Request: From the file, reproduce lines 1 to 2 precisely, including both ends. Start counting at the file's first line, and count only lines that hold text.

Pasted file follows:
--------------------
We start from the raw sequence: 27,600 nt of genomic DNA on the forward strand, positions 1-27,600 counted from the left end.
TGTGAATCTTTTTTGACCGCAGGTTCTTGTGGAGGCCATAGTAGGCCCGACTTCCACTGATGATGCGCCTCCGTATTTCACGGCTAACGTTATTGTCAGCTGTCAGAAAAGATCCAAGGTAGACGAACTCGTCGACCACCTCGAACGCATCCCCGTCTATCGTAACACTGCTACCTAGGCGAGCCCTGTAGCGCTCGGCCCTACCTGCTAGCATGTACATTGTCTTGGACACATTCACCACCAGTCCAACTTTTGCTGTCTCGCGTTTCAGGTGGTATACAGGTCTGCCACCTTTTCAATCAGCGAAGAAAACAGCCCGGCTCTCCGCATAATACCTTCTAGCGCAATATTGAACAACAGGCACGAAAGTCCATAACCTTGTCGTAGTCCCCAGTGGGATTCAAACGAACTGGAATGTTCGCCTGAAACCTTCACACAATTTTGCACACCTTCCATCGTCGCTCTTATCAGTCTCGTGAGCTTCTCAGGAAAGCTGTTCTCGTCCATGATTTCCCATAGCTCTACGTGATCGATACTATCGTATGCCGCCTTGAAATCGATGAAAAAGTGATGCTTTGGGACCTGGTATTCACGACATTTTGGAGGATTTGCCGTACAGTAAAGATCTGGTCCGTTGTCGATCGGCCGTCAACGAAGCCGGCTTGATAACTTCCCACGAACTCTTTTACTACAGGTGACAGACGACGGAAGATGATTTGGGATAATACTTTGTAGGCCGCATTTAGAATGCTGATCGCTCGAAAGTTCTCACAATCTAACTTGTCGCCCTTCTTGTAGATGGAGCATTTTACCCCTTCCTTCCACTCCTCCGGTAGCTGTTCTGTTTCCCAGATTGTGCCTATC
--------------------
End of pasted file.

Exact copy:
We start from the raw sequence: 27,600 nt of genomic DNA on the forward strand, positions 1-27,600 counted from the left end.
TGTGAATCTTTTTTGACCGCAGGTTCTTGTGGAGGCCATAGTAGGCCCGACTTCCACTGATGATGCGCCTCCGTATTTCACGGCTAACGTTATTGTCAGCTGTCAGAAAAGATCCAAGGTAGACGAACTCGTCGACCACCTCGAACGCATCCCCGTCTATCGTAACACTGCTACCTAGGCGAGCCCTGTAGCGCTCGGCCCTACCTGCTAGCATGTACATTGTCTTGGACACATTCACCACCAGTCCAACTTTTGCTGTCTCGCGTTTCAGGTGGTATACAGGTCTGCCACCTTTTCAATCAGCGAAGAAAACAGCCCGGCTCTCCGCATAATACCTTCTAGCGCAATATTGAACAACAGGCACGAAAGTCCATAACCTTGTCGTAGTCCCCAGTGGGATTCAAACGAACTGGAATGTTCGCCTGAAACCTTCACACAATTTTGCACACCTTCCATCGTCGCTCTTATCAGTCTCGTGAGCTTCTCAGGAAAGCTGTTCTCGTCCATGATTTCCCATAGCTCTACGTGATCGATACTATCGTATGCCGCCTTGAAATCGATGAAAAAGTGATGCTTTGGGACCTGGTATTCACGACATTTTGGAGGATTTGCCGTACAGTAAAGATCTGGTCCGTTGTCGATCGGCCGTCAACGAAGCCGGCTTGATAACTTCCCACGAACTCTTTTACTACAGGTGACAGACGACGGAAGATGATTTGGGATAATACTTTGTAGGCCGCATTTAGAATGCTGATCGCTCGAAAGTTCTCACAATCTAACTTGTCGCCCTTCTTGTAGATGGAGCATTTTACCCCTTCCTTCCACTCCTCCGGTAGCTGTTCTGTTTCCCAGATTGTGCCTATC